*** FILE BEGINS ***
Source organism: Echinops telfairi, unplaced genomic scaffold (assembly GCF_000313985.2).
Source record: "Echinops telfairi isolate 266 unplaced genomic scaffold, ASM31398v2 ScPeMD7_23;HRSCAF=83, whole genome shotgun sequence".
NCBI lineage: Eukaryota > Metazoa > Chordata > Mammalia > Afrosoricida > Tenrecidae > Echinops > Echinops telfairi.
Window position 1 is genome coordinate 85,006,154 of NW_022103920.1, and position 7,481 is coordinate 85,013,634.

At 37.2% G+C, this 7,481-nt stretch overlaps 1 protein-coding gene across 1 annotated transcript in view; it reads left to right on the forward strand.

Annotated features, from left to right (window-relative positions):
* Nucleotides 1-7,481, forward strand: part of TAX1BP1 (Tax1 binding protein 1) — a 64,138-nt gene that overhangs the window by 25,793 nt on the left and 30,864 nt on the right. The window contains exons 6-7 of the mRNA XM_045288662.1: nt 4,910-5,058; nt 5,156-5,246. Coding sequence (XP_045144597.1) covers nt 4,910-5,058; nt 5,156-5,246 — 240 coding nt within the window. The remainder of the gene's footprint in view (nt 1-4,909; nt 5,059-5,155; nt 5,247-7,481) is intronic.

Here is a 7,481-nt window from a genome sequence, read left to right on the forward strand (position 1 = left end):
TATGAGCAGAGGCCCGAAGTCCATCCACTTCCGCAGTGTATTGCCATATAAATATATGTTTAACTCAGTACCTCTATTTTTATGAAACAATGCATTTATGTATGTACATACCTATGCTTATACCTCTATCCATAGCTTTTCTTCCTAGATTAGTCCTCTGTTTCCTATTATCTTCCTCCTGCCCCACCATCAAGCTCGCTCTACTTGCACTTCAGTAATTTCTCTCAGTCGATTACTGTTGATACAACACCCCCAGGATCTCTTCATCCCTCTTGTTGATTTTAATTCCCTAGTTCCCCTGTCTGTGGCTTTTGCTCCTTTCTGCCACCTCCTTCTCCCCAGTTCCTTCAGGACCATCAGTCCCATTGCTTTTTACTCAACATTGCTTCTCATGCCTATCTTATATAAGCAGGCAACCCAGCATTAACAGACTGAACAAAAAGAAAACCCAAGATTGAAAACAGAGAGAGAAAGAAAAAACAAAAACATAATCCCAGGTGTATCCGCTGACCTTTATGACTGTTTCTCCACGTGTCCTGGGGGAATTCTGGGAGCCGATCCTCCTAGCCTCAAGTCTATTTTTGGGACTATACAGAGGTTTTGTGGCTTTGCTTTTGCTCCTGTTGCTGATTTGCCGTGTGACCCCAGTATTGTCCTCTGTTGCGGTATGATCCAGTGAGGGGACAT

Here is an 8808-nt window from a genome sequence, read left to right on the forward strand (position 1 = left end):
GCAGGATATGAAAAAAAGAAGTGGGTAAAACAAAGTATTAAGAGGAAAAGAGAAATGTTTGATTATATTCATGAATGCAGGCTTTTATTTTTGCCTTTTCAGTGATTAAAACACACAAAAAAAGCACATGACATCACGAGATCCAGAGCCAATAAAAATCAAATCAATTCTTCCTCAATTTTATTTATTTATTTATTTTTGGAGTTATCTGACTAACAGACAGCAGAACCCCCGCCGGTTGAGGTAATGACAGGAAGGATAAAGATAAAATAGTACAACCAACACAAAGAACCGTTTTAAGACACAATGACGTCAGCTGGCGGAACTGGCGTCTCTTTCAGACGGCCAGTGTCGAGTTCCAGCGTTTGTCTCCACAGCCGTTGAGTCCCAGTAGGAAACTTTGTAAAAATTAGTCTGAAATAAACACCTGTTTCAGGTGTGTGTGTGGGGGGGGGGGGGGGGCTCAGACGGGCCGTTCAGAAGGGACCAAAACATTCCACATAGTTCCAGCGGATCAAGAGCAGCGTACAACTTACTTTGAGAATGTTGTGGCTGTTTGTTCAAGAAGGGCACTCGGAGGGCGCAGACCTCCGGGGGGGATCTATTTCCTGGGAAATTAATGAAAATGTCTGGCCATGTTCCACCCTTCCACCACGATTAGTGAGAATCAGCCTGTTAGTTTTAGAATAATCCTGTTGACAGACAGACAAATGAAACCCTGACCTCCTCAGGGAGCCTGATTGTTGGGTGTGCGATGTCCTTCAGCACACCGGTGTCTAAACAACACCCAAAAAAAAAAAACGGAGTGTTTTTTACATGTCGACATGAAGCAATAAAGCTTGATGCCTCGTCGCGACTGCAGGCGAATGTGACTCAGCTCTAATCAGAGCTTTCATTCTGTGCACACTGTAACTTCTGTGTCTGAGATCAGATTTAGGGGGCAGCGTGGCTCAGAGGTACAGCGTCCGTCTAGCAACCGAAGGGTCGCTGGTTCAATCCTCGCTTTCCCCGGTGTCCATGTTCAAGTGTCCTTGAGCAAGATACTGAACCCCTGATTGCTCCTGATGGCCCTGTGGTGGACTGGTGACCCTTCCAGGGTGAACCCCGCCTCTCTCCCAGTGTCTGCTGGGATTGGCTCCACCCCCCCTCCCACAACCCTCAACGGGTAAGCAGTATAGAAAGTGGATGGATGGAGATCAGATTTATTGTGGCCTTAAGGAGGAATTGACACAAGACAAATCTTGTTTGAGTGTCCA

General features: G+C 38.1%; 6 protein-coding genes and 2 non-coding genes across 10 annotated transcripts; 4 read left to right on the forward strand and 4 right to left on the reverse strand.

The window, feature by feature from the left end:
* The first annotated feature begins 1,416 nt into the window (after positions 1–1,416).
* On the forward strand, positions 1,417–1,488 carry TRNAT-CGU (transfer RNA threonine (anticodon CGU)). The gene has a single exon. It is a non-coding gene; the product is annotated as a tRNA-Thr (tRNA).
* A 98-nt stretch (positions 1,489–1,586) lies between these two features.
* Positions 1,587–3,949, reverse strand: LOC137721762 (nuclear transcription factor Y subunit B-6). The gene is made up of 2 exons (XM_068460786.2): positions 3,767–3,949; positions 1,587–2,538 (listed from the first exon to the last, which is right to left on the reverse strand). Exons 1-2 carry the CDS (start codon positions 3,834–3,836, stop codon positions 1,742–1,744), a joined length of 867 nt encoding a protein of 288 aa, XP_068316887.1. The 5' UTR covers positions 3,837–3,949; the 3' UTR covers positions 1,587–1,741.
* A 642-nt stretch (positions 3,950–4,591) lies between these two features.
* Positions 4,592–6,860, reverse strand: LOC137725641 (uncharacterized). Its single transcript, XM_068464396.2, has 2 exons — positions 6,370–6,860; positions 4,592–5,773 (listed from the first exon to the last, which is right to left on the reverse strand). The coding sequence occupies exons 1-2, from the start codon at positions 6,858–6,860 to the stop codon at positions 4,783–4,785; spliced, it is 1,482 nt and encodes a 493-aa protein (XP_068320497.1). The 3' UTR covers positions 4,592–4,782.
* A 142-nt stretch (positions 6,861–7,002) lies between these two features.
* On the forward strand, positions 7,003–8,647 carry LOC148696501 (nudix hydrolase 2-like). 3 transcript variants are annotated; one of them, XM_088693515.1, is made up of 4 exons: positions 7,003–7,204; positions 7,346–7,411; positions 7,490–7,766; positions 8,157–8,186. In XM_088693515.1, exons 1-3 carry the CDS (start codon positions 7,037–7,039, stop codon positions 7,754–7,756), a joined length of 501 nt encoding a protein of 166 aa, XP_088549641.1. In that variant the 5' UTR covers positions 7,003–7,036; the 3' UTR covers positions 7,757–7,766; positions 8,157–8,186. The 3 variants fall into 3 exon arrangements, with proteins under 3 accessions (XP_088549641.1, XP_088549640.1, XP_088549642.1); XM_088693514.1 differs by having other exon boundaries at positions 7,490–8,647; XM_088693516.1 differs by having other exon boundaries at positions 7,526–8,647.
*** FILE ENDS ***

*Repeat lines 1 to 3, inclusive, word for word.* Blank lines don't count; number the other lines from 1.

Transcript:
Source organism: Echinops telfairi, unplaced genomic scaffold (assembly GCF_000313985.2).
Source record: "Echinops telfairi isolate 266 unplaced genomic scaffold, ASM31398v2 ScPeMD7_23;HRSCAF=83, whole genome shotgun sequence".
NCBI lineage: Eukaryota > Metazoa > Chordata > Mammalia > Afrosoricida > Tenrecidae > Echinops > Echinops telfairi.